MF FAQ: 20 Basic Questions on mutual funds answered – part one

Following a suggestion by SEBI RIA Piyush Khatri, I would like to compile a set of 100(+) basic and elementary newbie questions on mutual funds (with answers!) This is the first batch of 20. Do share this with any of your contacts who would like to begin or have just started investing in mutual funds. Kindly note, this is not an FAQ that will inspire people to start investing in mutual funds. This FAQ represents the cold hard truth and financial literacy is the search for truth and not the search for inflation-beating returns.

1 What is a mutual fund? A mutual fund is an entity that collects money from investors and invests it in either stocks or bonds or gold as per a pre-determined strategy.

2 Do I need to invest in mutual funds? No. There is no need to. Among the available investment options, mutual funds are but one choice. You can choose them if they are suitable for your need.

3 When should I invest in mutual funds? This is contextual. If you do not wish to invest directly in stocks (because you have better things to do or just don’t feel like it), you can choose equity mutual funds (defined below). If you would like to lower your tax outgo compared to a fixed or recurring deposit and if possible with better returns, you can choose debt mutual funds (defined below). The clearer you are about your need, the faster and confident you will be in taking decisions regarding mutual funds – well, this applies to anything in life!

4 Who issues mutual funds? Asset management companies (or AMCs or fund houses) create mutual funds. All AMCs will have to be approved by the government body, Securities and Exchange Board of India (SEBI). All mutual funds have to be whetted by SEBI before it is open for the public to invest.

5 What does investing in mutual funds actually mean? Suppose a mutual fund invests in ten stocks and total current market value of these stocks is 1.1 Crore. Out of this, the AMC deducts say, 0.1 Crore for operating the fund (this is known as the expense ratio). So the net value is 1 crore. Now the AMC will divide this 1 Crore into say, 10,000 parts. These parts are known as units. The cost of one unit is 1Cr/10,000 = Rs. 1000. This is known as the Net Asset Value (NAV) of the mutual fund.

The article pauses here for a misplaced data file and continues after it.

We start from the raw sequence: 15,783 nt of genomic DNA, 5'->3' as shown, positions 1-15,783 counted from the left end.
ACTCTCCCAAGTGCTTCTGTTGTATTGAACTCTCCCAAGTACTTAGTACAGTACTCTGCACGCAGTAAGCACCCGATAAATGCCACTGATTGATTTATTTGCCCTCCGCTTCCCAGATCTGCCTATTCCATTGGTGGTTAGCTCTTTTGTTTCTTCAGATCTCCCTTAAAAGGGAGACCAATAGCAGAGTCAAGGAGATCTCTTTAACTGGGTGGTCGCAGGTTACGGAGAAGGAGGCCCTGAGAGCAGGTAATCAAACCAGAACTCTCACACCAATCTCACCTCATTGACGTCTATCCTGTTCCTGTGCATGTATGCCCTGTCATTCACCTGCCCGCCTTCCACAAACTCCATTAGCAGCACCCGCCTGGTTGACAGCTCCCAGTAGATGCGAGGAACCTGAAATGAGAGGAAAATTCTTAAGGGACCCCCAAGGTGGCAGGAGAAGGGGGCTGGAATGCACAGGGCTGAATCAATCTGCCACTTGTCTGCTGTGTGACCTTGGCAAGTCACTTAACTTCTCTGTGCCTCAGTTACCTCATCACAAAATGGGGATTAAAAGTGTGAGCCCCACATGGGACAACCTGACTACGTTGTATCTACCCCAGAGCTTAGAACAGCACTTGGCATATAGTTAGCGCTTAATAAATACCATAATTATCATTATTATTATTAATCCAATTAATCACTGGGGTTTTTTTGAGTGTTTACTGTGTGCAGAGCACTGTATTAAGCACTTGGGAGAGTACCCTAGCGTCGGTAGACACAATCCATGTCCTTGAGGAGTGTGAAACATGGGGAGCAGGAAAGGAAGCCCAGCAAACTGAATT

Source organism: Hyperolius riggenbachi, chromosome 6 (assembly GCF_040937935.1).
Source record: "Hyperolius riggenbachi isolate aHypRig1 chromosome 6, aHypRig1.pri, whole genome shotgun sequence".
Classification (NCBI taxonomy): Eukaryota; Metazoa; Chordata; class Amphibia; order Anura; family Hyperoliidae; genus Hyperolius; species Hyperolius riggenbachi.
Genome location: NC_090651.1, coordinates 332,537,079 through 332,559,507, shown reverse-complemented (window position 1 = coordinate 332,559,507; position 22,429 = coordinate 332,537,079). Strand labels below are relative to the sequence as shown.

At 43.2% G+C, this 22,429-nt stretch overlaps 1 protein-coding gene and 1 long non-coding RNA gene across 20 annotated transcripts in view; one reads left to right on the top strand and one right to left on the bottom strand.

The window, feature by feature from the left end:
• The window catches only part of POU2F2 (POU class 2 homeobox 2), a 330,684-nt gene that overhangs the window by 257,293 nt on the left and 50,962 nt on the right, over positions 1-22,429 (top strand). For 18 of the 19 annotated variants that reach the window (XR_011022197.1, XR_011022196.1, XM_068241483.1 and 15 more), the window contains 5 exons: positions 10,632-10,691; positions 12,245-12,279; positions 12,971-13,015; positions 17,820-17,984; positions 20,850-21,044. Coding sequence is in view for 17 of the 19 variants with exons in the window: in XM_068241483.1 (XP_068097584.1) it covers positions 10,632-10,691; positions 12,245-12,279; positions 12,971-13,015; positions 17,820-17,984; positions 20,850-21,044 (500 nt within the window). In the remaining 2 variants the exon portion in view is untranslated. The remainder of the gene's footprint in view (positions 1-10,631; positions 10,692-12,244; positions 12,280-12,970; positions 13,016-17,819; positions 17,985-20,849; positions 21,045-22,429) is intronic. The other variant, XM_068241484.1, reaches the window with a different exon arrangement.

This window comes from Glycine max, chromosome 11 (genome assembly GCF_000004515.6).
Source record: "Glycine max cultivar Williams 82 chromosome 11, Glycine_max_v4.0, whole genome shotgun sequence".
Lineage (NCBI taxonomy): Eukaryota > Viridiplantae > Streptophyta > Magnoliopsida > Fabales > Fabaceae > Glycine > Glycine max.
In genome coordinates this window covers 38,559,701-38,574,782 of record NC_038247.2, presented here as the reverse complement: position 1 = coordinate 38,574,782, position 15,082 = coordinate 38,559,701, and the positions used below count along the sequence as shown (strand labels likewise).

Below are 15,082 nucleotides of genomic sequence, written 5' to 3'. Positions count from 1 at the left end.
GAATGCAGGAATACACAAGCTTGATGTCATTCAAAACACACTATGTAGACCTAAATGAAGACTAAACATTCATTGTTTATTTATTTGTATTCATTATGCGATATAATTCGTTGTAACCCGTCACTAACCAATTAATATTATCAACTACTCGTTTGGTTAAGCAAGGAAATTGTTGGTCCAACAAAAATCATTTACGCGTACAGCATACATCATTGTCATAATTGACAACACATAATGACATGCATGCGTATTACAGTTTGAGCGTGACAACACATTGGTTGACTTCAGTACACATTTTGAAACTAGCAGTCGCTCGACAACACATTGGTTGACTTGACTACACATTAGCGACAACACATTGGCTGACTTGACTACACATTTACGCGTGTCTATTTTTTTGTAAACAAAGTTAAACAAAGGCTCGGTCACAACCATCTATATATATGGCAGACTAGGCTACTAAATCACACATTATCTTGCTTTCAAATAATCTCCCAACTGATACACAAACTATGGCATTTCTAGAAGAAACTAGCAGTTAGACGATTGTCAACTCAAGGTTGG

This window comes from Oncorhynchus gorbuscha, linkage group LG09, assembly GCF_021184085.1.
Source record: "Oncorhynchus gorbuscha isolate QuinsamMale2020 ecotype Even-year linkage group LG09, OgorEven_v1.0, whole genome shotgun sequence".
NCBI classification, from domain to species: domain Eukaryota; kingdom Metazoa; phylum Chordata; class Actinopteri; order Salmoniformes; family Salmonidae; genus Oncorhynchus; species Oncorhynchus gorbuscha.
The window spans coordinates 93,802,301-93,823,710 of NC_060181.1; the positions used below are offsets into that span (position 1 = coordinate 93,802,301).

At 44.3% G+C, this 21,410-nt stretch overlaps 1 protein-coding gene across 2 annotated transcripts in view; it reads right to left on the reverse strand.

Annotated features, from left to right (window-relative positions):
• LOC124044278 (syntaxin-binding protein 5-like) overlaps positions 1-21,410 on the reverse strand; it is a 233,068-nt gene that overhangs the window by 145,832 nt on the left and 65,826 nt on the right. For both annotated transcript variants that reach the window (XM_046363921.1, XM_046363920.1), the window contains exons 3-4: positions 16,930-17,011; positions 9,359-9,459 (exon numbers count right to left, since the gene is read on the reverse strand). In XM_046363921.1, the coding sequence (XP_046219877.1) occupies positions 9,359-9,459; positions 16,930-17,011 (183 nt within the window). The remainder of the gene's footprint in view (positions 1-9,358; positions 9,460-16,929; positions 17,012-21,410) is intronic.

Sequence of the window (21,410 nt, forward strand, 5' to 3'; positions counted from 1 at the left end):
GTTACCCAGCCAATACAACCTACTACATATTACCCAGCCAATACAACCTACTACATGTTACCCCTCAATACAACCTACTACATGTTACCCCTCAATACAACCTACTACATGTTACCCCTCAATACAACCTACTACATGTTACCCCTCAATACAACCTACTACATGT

Suppose the AMC has set a minimum investment requirement of Rs. 500. Then if you pay Rs. 500, you will get 0.5 units of the fund. Remember that the cost of one unit is the cost when you made the purchase. Suppose after one year, the NAV has fallen to Rs. 700 per unit and you wish to exit the fund (also known as redemption), then you sell your 0.5 units back to the AMC and get 0.5 x Rs. 700 = Rs. 350 back.

Yes, you invested Rs. 500 and got back Rs. 350 – a loss of 150 over a year. The point is, that you buy units at current NAV and sell units (fully or partially) at current NAV. This is what investing in mutual fund actually means.

6 Do mutual fund guarantee returns? Well, sales guys would love to tell you that “over the long term” you will get good returns from mutual funds, but the truth is, there is no guarantee. As the above example shows, you buy at current market value and sell at the current market value. Anything, literally anything can happen in between spectacular returns or spectacular losses. Unless you are mentally ready to accept this and learn how to minimise this risk, do not invest in mutual funds.

7 Are mutual funds safe to invest in? That depends on what you mean by safe! If by safe you mean capital protection – that is, you invest Rs. 500 and even if returns are zero, your Rs. 500 is safe – then no mutual fund offers such protection. Your capital will always be at risk. Just a matter of how big or how small a risk. If by safe, you mean – will the AMC run away with my money? Then no, it is highly unlikely that the AMC will do that. There are enough safeguards implemented by SEBI. Want to read more? Are mutual funds safe? Can mutual funds run away with our money or become bankrupt?